Weird and Weirder Tales

I grew up reading Weird Tales and similar 1920s-40s-era fantasy fiction, because that’s what my  brother Rod left lying around our various Philly apartments, either in its then-current pulp-mag form, or as reprints packaged in such anthologies as Famous Fantastic Mysteries. They were my intro to what fantasy meant (and still means) to me.

Which is odd, in a way, because unlike Rod, I grew royally tired of H.P. Lovecraft and his acolytes (fuck Cthulhu!), with their dependance on oozing slime and adjectival mayhem. But the greater sense of… not sure what to call it – the otherworldly divine? – has stayed with me. So many fantastically good writers who could worm written words into new meanings and inclinations.

Recently I’ve downloaded gobs of material from those early decades (on Kindle, it’s often free or $.99 for more than you can read in a year of bathtub reclining) and I’ve uncovered another anomaly, if you will (or won’t) beyond slobbering Cthulhu:

If you compare the ’20s pulps with the prime of English 19th-century fantasy, you see almost exactly the same plot contrivance: a harried, confused, fearful wanderer or executor finds an appalling diary or manuscript describing the writer’s hideous and inexplicable experience with the repulsive occult or a horrifying hidden malignancy (my use of over-the-top adjectives here is to provide a scaled-back example of how these stories were so often cobbled together verbally).

A somewhat alternative outline was for the author to receive such information from a reluctant, blithering friend or an isolated madman working by himself but trying to drag the narrator into his hideosity.

Now, here’s the thing: In 19th century England, the upper and upper-middle classes were both the writers and the readers of these stories – the only ones literate enough and with tine enough to enjoy slow, outre tales while sipping tea and cognac in their drawing room overlooking the esplanade that slithered downhill to the over-bowered and haunted woods.

The narrators were most often loners who lived in aged, isolated houses, with unlimited time to waste “investigating.” Everyone had servants, even when it made no sense.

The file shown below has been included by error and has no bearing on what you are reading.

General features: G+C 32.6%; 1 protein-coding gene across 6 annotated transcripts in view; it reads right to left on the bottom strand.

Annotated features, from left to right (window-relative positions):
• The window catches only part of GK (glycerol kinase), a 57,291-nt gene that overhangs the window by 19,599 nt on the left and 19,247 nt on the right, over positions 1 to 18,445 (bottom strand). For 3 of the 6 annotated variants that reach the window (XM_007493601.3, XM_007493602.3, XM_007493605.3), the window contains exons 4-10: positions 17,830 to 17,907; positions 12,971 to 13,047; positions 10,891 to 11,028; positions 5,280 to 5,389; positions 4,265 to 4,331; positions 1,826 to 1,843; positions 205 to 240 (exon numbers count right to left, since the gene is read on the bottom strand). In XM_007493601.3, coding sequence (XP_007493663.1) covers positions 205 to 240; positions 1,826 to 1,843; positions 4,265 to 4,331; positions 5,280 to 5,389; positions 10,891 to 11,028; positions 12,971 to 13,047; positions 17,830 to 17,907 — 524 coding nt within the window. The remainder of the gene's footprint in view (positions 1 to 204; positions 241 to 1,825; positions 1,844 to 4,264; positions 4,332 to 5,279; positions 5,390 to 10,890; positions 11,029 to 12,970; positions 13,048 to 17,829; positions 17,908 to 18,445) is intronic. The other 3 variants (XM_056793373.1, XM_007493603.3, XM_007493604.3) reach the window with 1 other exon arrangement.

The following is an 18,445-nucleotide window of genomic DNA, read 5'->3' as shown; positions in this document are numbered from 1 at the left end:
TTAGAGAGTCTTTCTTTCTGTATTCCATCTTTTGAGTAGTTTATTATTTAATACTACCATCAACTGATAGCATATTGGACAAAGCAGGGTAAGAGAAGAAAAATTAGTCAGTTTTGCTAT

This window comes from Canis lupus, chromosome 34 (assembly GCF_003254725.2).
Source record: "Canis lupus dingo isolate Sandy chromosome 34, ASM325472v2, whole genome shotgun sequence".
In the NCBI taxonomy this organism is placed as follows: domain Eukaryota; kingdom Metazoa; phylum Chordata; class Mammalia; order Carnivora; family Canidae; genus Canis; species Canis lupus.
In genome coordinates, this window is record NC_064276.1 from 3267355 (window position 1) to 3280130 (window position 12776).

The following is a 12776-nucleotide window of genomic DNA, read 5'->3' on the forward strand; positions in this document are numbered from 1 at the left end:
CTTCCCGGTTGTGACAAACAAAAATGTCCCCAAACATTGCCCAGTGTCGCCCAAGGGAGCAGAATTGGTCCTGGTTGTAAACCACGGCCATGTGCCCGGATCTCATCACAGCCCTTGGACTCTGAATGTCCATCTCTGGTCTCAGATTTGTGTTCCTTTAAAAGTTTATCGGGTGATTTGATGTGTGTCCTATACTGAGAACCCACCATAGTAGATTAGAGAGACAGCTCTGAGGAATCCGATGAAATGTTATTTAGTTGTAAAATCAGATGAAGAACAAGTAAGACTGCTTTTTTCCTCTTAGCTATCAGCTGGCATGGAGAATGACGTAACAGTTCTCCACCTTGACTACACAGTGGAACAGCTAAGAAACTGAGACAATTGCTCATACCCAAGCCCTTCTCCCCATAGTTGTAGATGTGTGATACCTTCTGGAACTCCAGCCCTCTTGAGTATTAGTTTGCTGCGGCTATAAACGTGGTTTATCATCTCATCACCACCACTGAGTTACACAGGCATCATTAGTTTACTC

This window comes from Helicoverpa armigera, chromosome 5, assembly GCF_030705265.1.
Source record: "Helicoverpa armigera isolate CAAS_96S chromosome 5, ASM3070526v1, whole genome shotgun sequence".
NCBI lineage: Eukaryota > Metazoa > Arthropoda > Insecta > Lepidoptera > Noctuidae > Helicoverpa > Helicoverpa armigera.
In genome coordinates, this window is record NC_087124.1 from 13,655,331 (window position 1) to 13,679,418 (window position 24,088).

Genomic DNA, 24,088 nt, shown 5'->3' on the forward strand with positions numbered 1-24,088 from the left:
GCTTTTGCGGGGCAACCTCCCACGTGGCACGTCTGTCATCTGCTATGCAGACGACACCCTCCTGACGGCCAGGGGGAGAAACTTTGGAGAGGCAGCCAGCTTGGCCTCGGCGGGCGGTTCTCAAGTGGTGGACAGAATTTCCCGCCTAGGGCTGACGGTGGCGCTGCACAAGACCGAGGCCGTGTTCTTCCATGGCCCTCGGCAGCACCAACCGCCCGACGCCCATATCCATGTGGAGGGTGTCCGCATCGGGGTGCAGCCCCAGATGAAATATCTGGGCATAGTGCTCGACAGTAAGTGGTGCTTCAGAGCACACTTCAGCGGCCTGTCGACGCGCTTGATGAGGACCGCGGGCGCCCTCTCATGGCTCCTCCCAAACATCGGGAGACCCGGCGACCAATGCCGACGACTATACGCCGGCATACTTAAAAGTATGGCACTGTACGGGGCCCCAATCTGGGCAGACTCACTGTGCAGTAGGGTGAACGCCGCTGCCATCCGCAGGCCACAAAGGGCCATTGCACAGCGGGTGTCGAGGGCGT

But by the 1920s-’30s, the audience for the pulps in the U.S. – as well as the writers themselves, receiving a half-cent a word for their outpouring – were nothing of the sort; they were tawdry city schleps with ragged trouser cuffs, trying to earn enough today to feed their families tomorrow.

So… the same approach aimed at an entirely different audience. How did this happen?

I don’t know. Somebody has probably parsed this out, but if so I haven’t read it, like I haven’t read a lot (beyond history, current science and, yes – old, rancid fantasy).

But after plowing through multiple compilations of my old-loved mustiness, I got to thinking (it happens): What made Stephen King such a revelatory fantasy/horror writer in the 1980s? I think it’s because he broke this mold. Hd didn’t write from the perspective of a privileged horror-strewn leftover in his library easy chair, he wrote about – and for – the everyone-in-the-street reader, peopling is work with lower and middle-class characters that tied reader and narrator together.

Not since Poe has anyone accept King, along with his slightly lesser attendants, Dean Koontz and Clive Barker – there is actually an aged church in London called All Hallows Barking by the Tower! – precipitated such a shift in the American public acceptance of horror and fantasy. 

No, not even Lovecraft (fuck Cthulhu again!).

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